Now back to Garth, as a personal triumph, this was as important as the Central Park Concert or playing at The Dallas Cowboys stadium. What started out as an offer to play a show turned out to be an avalanche of positive response with ticket buyers as far away as Canada to see Garth with the full band. Not bad for a member of “The Class of ‘89”.

Note*** First photos from my new HTC EVO 4G, we shall see…

– Brad Hardisty, Nashville, TN     thenashvillebridge@hotmail.com

A year in Exile

If there was any kind of recurrent theme this year, The Rolling Stones kept popping up on the radar. It started when I bought the Deadstring Brothers album Sao Paulo an obvious well done Stones influenced work of art. It would be in my Top Ten if it had come out in 2010 but it actually was released in 2009. It is a great album and when I saw them live at The Basement it came across really well.

It didn’t stop there; Exile on Main Street had been remastered with bonus tracks where The Stones actually brought in Mick Taylor to play his parts on some unfinished tracks. The Rolling Stones released a new single “Plundered My Soul” from the found tracks and released several versions of the album.

Grimey’s did a midnight screening of the Documentary Stones in Exile that took photographs, film, new interviews with the band as well as Bobby Keyes and others about recording Exile on Main Street in the south of France way back when at The Belcourt Theatre. “Exile” is now considered a pivotal record but at the time “Tumbling Dice” was considered a difficult single on a rather un-commercial record.

During the Americana Conference the Long Players augmented with Stones Sax Player Bobby Keyes, Dan Baird and several singers like Mike Farris, Grace Potter and others did the entire album live at The Cannery Ballroom. 

The Theatre release Ladies and Gentlemen The Rolling Stones which was filmed during the Exile promotional tour in the States was remastered and released on DVD in the fall. The set featured many of the songs from Exile that are not played much by latter day Stones such as “Sweet Virginia”. The sound and film looked phenomenal and it was good to see Mick Taylor at his best, an integral part of The Stones during that period and in truth is really missed nowadays.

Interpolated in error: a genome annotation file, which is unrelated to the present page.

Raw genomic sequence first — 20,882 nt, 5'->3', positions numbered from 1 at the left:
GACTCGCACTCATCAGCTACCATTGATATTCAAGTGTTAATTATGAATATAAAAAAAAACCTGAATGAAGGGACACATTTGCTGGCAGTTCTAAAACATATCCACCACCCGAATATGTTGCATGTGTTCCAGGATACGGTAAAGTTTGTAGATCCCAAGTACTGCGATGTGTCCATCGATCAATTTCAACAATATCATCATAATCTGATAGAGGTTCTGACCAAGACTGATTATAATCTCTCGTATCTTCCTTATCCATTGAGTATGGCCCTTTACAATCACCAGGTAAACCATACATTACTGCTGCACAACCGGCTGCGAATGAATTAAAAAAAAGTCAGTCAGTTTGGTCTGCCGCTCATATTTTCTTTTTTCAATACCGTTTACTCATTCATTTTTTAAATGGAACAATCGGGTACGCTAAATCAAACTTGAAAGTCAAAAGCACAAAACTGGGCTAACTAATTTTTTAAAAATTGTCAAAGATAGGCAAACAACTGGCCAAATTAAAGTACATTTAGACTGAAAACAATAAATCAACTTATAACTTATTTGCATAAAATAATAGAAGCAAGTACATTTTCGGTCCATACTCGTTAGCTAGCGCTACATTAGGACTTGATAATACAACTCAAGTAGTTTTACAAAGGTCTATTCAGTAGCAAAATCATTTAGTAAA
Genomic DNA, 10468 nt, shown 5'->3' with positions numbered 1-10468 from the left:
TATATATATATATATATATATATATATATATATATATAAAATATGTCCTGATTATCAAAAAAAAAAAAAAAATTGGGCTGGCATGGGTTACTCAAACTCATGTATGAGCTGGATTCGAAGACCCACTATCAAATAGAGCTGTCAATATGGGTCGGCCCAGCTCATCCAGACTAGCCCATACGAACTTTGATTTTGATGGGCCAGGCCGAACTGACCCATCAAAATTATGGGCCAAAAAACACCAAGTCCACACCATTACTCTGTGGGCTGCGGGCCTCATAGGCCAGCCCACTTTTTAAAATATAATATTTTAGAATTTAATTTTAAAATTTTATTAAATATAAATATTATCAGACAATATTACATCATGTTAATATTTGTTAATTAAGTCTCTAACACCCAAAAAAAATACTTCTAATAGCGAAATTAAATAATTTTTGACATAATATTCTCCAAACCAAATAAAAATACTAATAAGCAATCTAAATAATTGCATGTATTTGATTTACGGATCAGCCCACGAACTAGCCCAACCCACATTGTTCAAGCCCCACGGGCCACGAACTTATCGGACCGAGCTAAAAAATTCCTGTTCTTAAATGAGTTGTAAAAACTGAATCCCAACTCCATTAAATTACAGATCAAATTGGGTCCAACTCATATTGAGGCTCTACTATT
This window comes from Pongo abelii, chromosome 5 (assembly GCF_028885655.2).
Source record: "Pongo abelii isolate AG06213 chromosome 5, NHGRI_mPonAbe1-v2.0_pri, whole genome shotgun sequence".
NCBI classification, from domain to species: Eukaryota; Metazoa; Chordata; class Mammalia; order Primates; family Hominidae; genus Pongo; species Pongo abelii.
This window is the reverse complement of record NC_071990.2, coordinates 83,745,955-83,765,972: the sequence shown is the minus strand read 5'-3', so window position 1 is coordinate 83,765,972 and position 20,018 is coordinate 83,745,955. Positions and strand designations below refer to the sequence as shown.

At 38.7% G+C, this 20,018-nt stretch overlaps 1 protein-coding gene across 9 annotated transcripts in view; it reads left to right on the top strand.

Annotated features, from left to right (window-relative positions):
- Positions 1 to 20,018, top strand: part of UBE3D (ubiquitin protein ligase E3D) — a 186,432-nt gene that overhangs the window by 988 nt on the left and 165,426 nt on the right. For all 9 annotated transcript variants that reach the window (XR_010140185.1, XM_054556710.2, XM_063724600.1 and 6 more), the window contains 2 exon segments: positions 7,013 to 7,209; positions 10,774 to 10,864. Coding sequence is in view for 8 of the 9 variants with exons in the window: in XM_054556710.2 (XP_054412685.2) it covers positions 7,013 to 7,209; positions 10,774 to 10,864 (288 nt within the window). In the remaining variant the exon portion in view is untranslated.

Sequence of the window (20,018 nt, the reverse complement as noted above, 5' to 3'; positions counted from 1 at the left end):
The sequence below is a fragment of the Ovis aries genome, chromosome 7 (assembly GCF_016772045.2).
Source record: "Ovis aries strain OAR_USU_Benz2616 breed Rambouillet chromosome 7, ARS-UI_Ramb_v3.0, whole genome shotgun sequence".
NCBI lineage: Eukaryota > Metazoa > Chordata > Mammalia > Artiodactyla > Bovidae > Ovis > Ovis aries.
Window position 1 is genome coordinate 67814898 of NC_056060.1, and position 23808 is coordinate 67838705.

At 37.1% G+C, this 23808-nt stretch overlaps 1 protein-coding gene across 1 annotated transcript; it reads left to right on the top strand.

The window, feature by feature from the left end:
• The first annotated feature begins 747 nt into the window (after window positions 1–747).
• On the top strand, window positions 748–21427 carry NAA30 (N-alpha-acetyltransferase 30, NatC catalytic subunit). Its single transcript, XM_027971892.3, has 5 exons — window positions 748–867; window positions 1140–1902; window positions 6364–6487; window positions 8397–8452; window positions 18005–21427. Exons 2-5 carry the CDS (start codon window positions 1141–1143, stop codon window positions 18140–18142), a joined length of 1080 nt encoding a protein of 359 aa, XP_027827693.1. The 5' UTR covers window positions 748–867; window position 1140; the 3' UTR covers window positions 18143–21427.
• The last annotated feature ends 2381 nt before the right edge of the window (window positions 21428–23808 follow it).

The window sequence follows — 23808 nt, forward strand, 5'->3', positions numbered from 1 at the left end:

Finally, to finish off the year of The Stones, Keith Richard’s Autobiography Life was released in November along with a compilation of his X-Pensive Winos recordings from the late Eighties.  The Rolling Stones managed to keep in the music news almost as much as Taylor Swift.

Original cover for Straight Up

It also seemed to be the year for catalog re-releases as Apple Records remastered most of the Apple back catalog of non-Beatles recordings by Badfinger, Mary Hopkins, James Taylor and released all of them at the same time.

FnA Records continued to not only re-release 80’s metal catalog but also unearthed several recordings that were set to release but never were by labels such as A&M and Geffen when the Seattle scene took over.  There were several recordings by different artists from The Thirteenth Floor Elevators 45’s to Carnival Season vinyl that saw their material released on CD for the first time.

Janie Hendrix continues exquisite releases of all things Jimi Hendrix with the release of West Coast Seattle Boy that not only has yet another Bob Dylan song done by Hendrix but goes back to the background of what he was doing before going to England with expanded packages that include a disc full of Isley Brothers and other nuggets, pre-Experience as well as a DVD Voodoo Child that even talks about his Nashville days.

Country continues to sell big, but real, traditional or Texas Country has been swallowed up by the Americana scene. At least it has found a home. As far as innovation in current pop country the last leap forward was Miranda Lambert’s Revolution and that was released last year.

Here are few honorable no less worthy than the list:

Ratt – Infestation

Merle Haggard – I Am What I Am

Kort – Invariable Heartache

Charlie Louvin – The Battles Rage On

Marty Stuart – Ghost Train

Jim Lauderdale – Patchwork River

Crazy Heart – (Soundtrack) Various Artists

Okay, now for my Top Ten. In making my choices, I not only looked at material, but innovation and game changers, records that made things interesting.

10- Carnival Season / Misguided Promises / ARRCO